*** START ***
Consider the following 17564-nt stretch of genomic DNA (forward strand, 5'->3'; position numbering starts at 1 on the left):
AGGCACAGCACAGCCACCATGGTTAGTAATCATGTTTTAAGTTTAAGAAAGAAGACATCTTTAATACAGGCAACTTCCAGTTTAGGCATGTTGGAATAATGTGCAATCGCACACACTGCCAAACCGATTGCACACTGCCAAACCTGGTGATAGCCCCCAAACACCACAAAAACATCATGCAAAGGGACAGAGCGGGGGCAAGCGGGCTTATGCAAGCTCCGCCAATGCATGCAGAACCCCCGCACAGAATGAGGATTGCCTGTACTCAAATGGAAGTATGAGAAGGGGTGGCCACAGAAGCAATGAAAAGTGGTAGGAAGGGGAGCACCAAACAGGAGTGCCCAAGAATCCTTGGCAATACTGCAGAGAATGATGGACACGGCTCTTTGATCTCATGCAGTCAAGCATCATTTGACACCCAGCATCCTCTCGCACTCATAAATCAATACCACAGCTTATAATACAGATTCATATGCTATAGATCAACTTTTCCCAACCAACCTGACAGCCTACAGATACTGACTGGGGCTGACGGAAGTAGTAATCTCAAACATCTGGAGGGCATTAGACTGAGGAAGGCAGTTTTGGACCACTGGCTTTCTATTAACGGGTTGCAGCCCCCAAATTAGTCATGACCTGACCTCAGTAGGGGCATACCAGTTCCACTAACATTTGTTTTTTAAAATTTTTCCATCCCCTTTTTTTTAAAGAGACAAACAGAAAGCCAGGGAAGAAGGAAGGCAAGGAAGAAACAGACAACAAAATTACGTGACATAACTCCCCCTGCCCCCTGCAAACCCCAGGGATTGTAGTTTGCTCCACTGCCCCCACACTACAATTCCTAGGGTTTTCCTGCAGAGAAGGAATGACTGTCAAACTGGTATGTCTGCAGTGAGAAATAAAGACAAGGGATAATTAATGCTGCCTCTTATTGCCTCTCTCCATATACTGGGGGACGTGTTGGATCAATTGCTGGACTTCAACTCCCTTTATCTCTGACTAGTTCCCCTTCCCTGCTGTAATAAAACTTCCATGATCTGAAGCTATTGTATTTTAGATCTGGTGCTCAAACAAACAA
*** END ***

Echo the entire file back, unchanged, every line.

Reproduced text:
Consider the following 17564-nt stretch of genomic DNA (forward strand, 5'->3'; position numbering starts at 1 on the left):
AGGCACAGCACAGCCACCATGGTTAGTAATCATGTTTTAAGTTTAAGAAAGAAGACATCTTTAATACAGGCAACTTCCAGTTTAGGCATGTTGGAATAATGTGCAATCGCACACACTGCCAAACCGATTGCACACTGCCAAACCTGGTGATAGCCCCCAAACACCACAAAAACATCATGCAAAGGGACAGAGCGGGGGCAAGCGGGCTTATGCAAGCTCCGCCAATGCATGCAGAACCCCCGCACAGAATGAGGATTGCCTGTACTCAAATGGAAGTATGAGAAGGGGTGGCCACAGAAGCAATGAAAAGTGGTAGGAAGGGGAGCACCAAACAGGAGTGCCCAAGAATCCTTGGCAATACTGCAGAGAATGATGGACACGGCTCTTTGATCTCATGCAGTCAAGCATCATTTGACACCCAGCATCCTCTCGCACTCATAAATCAATACCACAGCTTATAATACAGATTCATATGCTATAGATCAACTTTTCCCAACCAACCTGACAGCCTACAGATACTGACTGGGGCTGACGGAAGTAGTAATCTCAAACATCTGGAGGGCATTAGACTGAGGAAGGCAGTTTTGGACCACTGGCTTTCTATTAACGGGTTGCAGCCCCCAAATTAGTCATGACCTGACCTCAGTAGGGGCATACCAGTTCCACTAACATTTGTTTTTTAAAATTTTTCCATCCCCTTTTTTTTAAAGAGACAAACAGAAAGCCAGGGAAGAAGGAAGGCAAGGAAGAAACAGACAACAAAATTACGTGACATAACTCCCCCTGCCCCCTGCAAACCCCAGGGATTGTAGTTTGCTCCACTGCCCCCACACTACAATTCCTAGGGTTTTCCTGCAGAGAAGGAATGACTGTCAAACTGGTATGTCTGCAGTGAGAAATAAAGACAAGGGATAATTAATGCTGCCTCTTATTGCCTCTCTCCATATACTGGGGGACGTGTTGGATCAATTGCTGGACTTCAACTCCCTTTATCTCTGACTAGTTCCCCTTCCCTGCTGTAATAAAACTTCCATGATCTGAAGCTATTGTATTTTAGATCTGGTGCTCAAACAAACAA